With continued cooperation and support from victims, private industry and our U.S. and international partners, we will bring to bear the full weight and strength of our combined efforts and resources against those actors who think nothing of threatening public safety and our national security for profit. Thank you.

And I now like to invite to the podium the Acting U.S. Attorney for the Northern District of California, Stephanie Hines.

STEPHANIE HINES, ACTING U.S. ATTORNEY FOR THE NORTHERN DISTRICT OF CALIFORNIA: I want to thank Deputy Attorney General Monaco for inviting me to add my remarks.

Last week Deputy Attorney General Monaco spoke about the onslaught of ransomware attacks being carried out and suggested we all should focus organized resources on meeting this challenge.

As the Acting United States Attorney for California's Northern Judicial District, I am directing my office to continue to marshal the resources necessary not only to apprehend and bring to justice ransomware extortionists, but also to deprive them of the profits that incentivize their crimes.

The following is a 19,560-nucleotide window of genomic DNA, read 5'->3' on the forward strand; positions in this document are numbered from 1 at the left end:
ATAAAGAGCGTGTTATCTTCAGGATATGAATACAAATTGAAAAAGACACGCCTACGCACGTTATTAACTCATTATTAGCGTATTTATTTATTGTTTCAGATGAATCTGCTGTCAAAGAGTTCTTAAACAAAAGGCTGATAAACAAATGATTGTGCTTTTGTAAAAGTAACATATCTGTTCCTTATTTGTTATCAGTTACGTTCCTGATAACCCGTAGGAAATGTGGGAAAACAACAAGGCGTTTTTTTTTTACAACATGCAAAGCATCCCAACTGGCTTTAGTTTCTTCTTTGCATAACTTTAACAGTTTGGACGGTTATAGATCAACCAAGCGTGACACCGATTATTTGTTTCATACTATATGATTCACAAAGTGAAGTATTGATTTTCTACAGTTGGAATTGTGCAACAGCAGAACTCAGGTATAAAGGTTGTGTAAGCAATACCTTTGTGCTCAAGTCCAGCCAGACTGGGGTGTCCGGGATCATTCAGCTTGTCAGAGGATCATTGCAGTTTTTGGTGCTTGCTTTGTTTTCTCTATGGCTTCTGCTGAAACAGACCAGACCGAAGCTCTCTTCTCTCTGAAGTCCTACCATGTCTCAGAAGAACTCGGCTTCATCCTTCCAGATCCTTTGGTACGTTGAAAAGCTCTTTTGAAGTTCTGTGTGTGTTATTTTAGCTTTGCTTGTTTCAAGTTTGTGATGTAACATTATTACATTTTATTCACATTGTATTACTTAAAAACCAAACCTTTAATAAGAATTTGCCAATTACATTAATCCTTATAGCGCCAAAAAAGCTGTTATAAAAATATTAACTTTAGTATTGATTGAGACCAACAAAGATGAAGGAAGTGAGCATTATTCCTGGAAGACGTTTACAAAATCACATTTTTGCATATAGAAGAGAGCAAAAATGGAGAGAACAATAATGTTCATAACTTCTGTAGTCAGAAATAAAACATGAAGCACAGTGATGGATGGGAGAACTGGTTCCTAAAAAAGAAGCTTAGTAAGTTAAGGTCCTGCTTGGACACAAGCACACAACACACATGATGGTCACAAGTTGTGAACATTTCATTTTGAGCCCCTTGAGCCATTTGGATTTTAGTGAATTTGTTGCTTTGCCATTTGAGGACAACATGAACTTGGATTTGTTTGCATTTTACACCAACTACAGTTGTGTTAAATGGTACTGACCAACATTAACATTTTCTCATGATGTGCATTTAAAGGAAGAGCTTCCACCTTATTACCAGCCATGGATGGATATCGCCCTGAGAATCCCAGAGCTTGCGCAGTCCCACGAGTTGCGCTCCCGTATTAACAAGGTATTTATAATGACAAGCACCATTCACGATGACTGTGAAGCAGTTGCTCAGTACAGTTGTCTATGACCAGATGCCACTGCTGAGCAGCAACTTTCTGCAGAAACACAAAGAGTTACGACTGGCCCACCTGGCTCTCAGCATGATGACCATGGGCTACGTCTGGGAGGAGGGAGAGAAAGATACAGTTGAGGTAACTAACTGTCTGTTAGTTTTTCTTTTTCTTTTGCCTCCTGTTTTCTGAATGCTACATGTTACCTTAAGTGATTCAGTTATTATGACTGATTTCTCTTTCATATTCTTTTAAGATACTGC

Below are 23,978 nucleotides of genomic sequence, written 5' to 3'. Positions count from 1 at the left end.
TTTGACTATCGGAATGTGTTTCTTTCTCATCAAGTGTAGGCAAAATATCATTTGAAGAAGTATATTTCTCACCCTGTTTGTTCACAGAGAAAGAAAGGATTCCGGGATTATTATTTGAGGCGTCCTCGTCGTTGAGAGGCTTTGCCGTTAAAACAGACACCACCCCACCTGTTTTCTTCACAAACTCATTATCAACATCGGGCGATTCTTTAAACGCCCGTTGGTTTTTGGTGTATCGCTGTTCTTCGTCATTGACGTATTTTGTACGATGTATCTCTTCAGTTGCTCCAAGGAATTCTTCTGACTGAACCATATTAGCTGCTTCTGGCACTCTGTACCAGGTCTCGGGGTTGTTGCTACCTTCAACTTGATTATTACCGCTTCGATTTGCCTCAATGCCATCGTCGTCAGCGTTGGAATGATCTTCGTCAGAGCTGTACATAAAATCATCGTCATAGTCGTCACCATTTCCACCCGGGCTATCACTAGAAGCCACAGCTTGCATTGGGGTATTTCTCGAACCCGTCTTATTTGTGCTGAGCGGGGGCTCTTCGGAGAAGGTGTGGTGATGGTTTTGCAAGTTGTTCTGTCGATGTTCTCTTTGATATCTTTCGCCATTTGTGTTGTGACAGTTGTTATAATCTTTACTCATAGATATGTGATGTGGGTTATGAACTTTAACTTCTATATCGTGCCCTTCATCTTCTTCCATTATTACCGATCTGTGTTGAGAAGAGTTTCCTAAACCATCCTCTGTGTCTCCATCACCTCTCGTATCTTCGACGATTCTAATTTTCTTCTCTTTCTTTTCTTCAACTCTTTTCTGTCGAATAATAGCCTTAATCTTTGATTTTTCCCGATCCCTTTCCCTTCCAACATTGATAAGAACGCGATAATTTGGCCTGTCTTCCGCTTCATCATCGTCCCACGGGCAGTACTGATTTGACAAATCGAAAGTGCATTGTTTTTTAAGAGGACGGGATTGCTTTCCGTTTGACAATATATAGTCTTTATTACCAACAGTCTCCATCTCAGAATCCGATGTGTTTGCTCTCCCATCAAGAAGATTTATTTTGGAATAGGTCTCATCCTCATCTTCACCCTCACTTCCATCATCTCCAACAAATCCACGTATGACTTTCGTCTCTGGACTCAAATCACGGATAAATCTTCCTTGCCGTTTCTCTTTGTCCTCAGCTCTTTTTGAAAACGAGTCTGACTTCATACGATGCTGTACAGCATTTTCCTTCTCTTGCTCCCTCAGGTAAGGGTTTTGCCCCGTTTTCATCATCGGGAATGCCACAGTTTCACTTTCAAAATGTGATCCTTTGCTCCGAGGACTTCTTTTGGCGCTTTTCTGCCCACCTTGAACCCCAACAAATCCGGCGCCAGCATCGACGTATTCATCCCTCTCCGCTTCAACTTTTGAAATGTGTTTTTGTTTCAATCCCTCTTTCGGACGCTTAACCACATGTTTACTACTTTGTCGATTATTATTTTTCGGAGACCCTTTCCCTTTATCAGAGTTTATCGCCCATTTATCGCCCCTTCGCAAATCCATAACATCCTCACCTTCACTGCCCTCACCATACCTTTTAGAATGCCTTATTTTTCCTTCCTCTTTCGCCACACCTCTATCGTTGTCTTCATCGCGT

Today we announced the seizure of millions of dollars in bitcoin paid by an innocent victim in ransom in a bid to regain control of computer systems. The extortionists will never see this money. New financial technologies that attempt to anonymize payments will not provide a curtain from behind which criminals will be permitted to pick the pockets of hard-working Americans. This case demonstrates our resolve to develop methods to prevent evil-doers from converting new methods of payment into tools of extortion for undeserved profits.

The Northern District of California is home to Silicon Valley, an area that year after year fuels remarkable, innovation and expansive innovative growth in the technology sector. As the nation increases its reliance on technologies developed within and exported from northern California, so, too, do we increase our reliance on law enforcement to develop, maintain and employ the expertise necessary to keep our technology safe.